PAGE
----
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GS70_dvd_wrap.qxp

Screening of Gay Sex in the 70s followed by Q & A with Director Joseph Lovett

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Event:
Screening of Gay Sex in the 70s followed by Q & A with Director Joseph Lovett
Start:
March 13, 2014 7:00 PM
End:
March 13, 2014 10:00 PM
Organizer:
Greg
Phone:
646 457 0859
contact@bgsqd.com
Updated:
February 12, 2014
Venue:
Bureau of General Services–Queer Division
Phone:
646 457 0859
Address:
Google Map
83A Hester St., New York, 10002, United States
GS70_dvd_wrap.qxp

Gay Sex in the 70s is a stunning visual document of New York during the decade of gay liberation and sexual abandon following Stonewall and before the outbreak of AIDS. Gay men cruised the streets, frequented gay bars, and, of course, had loads and loads of sex everywhere. But only 12 years after Stonewall, AIDS brought this unprecedented era of sexual Freedom to a close.

Lovett expertly mixes archival footage and interviews with those who lived through the times, including author/activist Larry Kramer, photographer Tom Bianchi, and the former business manager of the St. Marks Baths. From Greenwich Village to the Fire Island Pines, Gay Sex in the 70s celebrates a city and an era with the unbridled joy that characterized the decade, while at the same time offering a sobering reminder of the AIDS crisis that followed.

The DVD of Gay Sex in the 70s is available for purchase at the Bureau.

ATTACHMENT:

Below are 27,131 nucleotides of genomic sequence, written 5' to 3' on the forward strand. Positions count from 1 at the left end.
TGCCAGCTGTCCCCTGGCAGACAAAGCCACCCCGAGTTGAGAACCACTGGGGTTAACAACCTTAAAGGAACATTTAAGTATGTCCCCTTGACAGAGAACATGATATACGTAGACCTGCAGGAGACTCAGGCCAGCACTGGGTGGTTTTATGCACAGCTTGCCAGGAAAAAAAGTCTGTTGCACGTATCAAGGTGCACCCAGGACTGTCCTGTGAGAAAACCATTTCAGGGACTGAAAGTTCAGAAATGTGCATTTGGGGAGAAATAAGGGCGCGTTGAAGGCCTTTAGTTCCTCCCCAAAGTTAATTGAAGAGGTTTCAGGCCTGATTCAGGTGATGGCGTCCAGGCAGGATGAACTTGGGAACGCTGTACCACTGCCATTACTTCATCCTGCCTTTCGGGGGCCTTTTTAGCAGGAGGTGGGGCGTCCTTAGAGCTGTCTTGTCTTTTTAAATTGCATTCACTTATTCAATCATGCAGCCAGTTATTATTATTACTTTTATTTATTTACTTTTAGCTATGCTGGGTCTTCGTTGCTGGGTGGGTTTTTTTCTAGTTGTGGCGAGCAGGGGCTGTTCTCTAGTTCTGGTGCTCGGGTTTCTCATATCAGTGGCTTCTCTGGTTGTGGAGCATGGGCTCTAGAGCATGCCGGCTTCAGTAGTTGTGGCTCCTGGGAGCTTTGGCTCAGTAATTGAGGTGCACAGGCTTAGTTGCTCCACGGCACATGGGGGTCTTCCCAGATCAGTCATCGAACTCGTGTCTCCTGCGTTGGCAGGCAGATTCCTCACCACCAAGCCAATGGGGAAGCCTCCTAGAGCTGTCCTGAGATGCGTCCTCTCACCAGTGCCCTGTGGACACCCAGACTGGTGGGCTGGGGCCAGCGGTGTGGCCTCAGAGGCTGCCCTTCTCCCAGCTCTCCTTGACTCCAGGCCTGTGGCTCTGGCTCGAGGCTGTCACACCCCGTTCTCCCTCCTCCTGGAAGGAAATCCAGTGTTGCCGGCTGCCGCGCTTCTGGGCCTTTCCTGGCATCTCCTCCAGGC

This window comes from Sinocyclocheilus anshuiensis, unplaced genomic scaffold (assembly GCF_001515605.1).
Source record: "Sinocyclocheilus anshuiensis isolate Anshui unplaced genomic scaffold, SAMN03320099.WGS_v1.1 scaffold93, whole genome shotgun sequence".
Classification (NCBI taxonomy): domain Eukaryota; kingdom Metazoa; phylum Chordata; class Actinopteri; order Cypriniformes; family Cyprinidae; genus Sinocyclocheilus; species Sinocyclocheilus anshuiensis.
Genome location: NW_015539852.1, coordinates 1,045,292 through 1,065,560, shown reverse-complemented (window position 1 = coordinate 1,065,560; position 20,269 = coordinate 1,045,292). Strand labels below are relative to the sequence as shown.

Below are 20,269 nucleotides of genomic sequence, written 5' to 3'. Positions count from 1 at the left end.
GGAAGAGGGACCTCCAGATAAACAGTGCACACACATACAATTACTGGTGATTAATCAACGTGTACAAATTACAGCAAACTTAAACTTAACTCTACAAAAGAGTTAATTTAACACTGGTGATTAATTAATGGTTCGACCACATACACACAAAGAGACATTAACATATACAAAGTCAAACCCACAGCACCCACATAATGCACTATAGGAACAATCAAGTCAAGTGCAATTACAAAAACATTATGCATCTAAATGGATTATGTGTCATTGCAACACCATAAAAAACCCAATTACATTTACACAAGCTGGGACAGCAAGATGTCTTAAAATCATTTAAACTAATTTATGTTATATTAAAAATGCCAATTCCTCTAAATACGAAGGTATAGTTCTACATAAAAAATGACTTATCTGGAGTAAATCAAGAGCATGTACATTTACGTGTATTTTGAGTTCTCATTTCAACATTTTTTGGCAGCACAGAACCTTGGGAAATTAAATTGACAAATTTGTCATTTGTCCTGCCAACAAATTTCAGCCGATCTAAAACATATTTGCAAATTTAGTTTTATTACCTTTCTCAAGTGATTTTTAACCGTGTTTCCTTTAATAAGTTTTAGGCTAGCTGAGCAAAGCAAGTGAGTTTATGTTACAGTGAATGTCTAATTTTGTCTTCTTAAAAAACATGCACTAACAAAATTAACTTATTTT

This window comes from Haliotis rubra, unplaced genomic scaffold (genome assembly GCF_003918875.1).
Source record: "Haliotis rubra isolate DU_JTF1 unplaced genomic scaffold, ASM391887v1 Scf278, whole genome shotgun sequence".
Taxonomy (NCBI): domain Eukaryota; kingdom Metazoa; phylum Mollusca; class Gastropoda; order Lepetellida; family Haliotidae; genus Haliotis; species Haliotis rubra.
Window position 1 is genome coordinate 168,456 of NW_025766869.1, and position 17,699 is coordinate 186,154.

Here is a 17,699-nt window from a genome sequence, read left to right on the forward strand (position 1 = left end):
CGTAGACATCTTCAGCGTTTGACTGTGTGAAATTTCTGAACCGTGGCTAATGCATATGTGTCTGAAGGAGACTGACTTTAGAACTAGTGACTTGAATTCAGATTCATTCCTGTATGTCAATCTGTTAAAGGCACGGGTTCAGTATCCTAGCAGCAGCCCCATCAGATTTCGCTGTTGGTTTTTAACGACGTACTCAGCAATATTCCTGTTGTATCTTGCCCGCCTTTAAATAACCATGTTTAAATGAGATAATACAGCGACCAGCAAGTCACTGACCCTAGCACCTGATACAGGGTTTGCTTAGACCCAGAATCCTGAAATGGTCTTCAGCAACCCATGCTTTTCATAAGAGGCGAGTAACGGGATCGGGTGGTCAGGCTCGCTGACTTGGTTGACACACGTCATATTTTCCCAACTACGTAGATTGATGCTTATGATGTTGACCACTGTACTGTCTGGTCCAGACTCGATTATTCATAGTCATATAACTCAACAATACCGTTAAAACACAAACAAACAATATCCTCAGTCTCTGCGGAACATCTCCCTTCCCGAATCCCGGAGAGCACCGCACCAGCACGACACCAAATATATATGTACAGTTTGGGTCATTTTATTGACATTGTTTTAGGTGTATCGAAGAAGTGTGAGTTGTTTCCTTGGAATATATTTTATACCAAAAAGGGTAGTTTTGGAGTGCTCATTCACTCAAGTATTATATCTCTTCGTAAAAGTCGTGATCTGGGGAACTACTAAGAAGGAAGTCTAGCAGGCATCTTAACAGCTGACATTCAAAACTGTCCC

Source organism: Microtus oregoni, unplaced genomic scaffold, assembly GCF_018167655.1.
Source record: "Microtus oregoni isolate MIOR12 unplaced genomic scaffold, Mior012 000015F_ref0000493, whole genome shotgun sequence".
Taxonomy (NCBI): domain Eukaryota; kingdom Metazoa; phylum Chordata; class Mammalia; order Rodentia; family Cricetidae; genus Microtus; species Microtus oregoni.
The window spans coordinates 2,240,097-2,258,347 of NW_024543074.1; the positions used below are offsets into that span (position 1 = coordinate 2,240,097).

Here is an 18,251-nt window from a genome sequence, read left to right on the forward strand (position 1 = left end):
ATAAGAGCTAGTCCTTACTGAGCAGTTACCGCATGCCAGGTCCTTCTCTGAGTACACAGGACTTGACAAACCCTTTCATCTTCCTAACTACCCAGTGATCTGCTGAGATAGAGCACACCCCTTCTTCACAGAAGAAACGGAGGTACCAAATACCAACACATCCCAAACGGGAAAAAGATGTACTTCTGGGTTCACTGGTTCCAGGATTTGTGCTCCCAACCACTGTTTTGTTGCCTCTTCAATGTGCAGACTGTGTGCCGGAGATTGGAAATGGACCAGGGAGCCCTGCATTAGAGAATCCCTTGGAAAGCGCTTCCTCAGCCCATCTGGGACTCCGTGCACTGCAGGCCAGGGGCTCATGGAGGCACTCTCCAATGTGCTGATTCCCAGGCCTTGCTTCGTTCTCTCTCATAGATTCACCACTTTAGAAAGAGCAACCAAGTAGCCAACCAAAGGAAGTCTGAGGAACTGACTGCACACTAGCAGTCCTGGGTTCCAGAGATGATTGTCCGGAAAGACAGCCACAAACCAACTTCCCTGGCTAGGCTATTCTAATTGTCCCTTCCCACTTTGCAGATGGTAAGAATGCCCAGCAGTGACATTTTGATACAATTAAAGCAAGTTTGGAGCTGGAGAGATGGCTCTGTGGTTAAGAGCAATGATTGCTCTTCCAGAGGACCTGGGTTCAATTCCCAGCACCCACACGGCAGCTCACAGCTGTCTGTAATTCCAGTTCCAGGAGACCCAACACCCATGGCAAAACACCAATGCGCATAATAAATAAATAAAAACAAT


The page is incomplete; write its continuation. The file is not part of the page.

Joseph Lovett

Joseph Lovett is an award-winning filmmaker, whose films have informed, engaged and inspired people into action. After working at ABC News 20/20 for ten years as director/producer, Joe founded the company in 1989. During the 1990s, Joe produced, in partnership with the Centers for Disease Control and ABC, In A New Light prime time specials, a 5-year AIDS awareness campaign that flooded the CDC’s AIDS hotline with an unprecedented number of calls. In 2001, Joe won a Peabody Award and received an Emmy nomination for writing, producing and directing HBO’s Cancer: Evolution to Revolution. The film was the focus of a national public health campaign, which described it as “150 minutes of television that could save your life” and launched a national conversation about coping, treating and learning to live with the realities of cancer. His highly acclaimed feature, Gay Sex in the 70s, which premiered at the Tribeca Film Festival, was released theatrically in over 25 cities, and broadcast on the Sundance Channel in 2007. Joe’s latest film, Going Blind, and its Outreach Campaign, Going Blind and Going Forward, have ignited a global movement of individuals, grassroots organizations and medical professionals sponsoring screenings to raise awareness and to improve access to vision enhancement services. Other broadcast films Joe has directed and/or produced include The Way Home, a one-hour special on forgiveness for the Hallmark Channel; State of Denial, a film on the AIDS crisis in South Africa; and Too Hot Not to Handle, an HBO film on Global Warming. Over the years, Joe has been honored with numerous awards from advocacy organizations, including the AIDS Leadership Award, the Christopher Award, and the Kitty Carlisle Hart Award.

 

 

 

 

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